A highly original study of eccentric English garden-makers and their extraordinary gardensÂ
In his new book, English Garden Eccentrics, renowned landscape architect and historian Todd Longstaffe-Gowan reveals a series of obscure and eccentric English garden-makers who, between the early seventeenth and the early twentieth centuries, created intensely personal and idiosyncratic gardens. They include such fascinating characters as the superstitious antiquary William Stukeley and the animal- and bird-loving Lady Read, as well as the celebrated master of Vauxhall Gardens, Jonathan Tyers, who created at his home at Denbies one of the gloomiest and most perverse anti-pleasure gardens in Georgian England. Others built miniature mountains, shaped topiaries, displayed exotic animals, excavated caves and assembled architectural fragments and fossils to realise their gardens in a way that was often thought to be excessive.
With quirky and compelling illustrations and chapters including ‘Lady Broughton’s “Miniature copy of the Swiss Glaciers”‘, ‘Topiary on a Gargantuan Scale: The Clipped “Yew-trees” at Four Ancient London Churchyards’ and ‘The Burrowing Duke at Harcourt House’, English Garden Eccentricsbrings together garden and landscape history with cultural history and biography.Â The book engagingly reveals what it is about the gardener and his or her creation that can be seen as eccentric and focusses on an area of garden history that has scarcely been previously explored: gardens seen as expressions of the singular character of their makers, and therefore functioning, in effect, as a form of autobiography.Â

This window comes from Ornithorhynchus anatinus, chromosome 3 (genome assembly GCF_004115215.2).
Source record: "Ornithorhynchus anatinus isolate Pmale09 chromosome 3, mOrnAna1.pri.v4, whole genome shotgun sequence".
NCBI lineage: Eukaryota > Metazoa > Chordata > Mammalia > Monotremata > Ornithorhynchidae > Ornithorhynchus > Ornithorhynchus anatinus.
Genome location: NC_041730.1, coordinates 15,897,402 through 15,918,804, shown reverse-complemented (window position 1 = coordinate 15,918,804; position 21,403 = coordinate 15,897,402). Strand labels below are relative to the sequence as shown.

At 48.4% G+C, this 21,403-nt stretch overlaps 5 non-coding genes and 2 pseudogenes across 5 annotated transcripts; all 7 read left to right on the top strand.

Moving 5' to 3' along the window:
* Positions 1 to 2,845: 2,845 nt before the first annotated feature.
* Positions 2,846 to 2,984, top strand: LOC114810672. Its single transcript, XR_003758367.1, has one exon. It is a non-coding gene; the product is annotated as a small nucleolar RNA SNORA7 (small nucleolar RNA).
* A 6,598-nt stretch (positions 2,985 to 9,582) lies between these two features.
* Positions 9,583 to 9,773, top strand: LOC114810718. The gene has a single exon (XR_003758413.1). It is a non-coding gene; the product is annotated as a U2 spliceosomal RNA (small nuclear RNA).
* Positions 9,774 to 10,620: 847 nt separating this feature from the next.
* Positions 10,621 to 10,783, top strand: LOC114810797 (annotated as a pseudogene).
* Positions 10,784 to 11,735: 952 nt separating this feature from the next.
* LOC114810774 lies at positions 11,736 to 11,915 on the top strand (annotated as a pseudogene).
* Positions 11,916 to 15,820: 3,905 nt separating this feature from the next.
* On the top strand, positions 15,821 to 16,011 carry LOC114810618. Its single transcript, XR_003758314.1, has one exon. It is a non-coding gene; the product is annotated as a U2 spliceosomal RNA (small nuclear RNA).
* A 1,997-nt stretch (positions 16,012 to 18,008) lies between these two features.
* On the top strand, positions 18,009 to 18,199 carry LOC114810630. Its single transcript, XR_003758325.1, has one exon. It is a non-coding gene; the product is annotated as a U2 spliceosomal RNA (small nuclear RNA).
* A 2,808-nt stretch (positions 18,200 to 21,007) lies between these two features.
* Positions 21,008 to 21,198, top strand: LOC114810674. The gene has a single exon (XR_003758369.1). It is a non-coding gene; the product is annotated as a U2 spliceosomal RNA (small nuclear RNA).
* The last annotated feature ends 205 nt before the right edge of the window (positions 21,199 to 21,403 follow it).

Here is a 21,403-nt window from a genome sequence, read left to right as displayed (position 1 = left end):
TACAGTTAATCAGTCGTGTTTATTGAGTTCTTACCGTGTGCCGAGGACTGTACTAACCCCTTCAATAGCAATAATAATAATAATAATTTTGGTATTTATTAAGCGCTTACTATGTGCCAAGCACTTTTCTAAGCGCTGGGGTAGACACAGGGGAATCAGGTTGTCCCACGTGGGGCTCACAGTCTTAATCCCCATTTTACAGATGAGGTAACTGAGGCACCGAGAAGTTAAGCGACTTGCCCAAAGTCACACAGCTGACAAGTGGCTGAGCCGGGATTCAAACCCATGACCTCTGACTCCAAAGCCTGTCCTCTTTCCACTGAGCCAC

This lively and accessible book calls on gardeners today to learn from example and dare to be eccentric.Â